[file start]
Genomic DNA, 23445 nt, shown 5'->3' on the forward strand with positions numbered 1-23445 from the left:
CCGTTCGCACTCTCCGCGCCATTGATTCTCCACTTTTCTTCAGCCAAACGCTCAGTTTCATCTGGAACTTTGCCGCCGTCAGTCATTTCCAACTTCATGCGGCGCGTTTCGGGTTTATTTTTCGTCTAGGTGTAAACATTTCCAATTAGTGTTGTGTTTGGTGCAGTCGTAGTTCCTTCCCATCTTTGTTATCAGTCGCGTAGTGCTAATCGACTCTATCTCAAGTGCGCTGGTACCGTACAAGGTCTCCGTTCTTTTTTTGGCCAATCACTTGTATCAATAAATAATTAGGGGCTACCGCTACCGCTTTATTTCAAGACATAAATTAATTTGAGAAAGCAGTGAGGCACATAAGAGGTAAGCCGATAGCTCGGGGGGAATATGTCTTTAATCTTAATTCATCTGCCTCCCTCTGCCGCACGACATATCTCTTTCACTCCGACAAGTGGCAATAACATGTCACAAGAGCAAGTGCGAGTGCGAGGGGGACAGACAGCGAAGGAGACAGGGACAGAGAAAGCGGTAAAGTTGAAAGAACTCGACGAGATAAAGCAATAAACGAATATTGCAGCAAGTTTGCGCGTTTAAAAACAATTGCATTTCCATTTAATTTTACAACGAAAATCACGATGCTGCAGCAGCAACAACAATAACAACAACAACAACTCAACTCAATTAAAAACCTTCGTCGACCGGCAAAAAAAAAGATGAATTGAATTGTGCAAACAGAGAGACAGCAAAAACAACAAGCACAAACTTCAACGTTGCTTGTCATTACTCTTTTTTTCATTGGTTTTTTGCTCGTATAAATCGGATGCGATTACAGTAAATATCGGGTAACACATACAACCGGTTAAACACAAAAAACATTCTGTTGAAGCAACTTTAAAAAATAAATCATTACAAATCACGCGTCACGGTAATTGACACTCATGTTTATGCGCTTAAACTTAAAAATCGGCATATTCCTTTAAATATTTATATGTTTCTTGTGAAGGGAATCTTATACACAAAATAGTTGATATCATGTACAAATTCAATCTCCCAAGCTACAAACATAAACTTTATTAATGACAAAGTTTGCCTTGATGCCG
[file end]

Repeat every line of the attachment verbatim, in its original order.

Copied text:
Genomic DNA, 23445 nt, shown 5'->3' on the forward strand with positions numbered 1-23445 from the left:
CCGTTCGCACTCTCCGCGCCATTGATTCTCCACTTTTCTTCAGCCAAACGCTCAGTTTCATCTGGAACTTTGCCGCCGTCAGTCATTTCCAACTTCATGCGGCGCGTTTCGGGTTTATTTTTCGTCTAGGTGTAAACATTTCCAATTAGTGTTGTGTTTGGTGCAGTCGTAGTTCCTTCCCATCTTTGTTATCAGTCGCGTAGTGCTAATCGACTCTATCTCAAGTGCGCTGGTACCGTACAAGGTCTCCGTTCTTTTTTTGGCCAATCACTTGTATCAATAAATAATTAGGGGCTACCGCTACCGCTTTATTTCAAGACATAAATTAATTTGAGAAAGCAGTGAGGCACATAAGAGGTAAGCCGATAGCTCGGGGGGAATATGTCTTTAATCTTAATTCATCTGCCTCCCTCTGCCGCACGACATATCTCTTTCACTCCGACAAGTGGCAATAACATGTCACAAGAGCAAGTGCGAGTGCGAGGGGGACAGACAGCGAAGGAGACAGGGACAGAGAAAGCGGTAAAGTTGAAAGAACTCGACGAGATAAAGCAATAAACGAATATTGCAGCAAGTTTGCGCGTTTAAAAACAATTGCATTTCCATTTAATTTTACAACGAAAATCACGATGCTGCAGCAGCAACAACAATAACAACAACAACAACTCAACTCAATTAAAAACCTTCGTCGACCGGCAAAAAAAAAGATGAATTGAATTGTGCAAACAGAGAGACAGCAAAAACAACAAGCACAAACTTCAACGTTGCTTGTCATTACTCTTTTTTTCATTGGTTTTTTGCTCGTATAAATCGGATGCGATTACAGTAAATATCGGGTAACACATACAACCGGTTAAACACAAAAAACATTCTGTTGAAGCAACTTTAAAAAATAAATCATTACAAATCACGCGTCACGGTAATTGACACTCATGTTTATGCGCTTAAACTTAAAAATCGGCATATTCCTTTAAATATTTATATGTTTCTTGTGAAGGGAATCTTATACACAAAATAGTTGATATCATGTACAAATTCAATCTCCCAAGCTACAAACATAAACTTTATTAATGACAAAGTTTGCCTTGATGCCG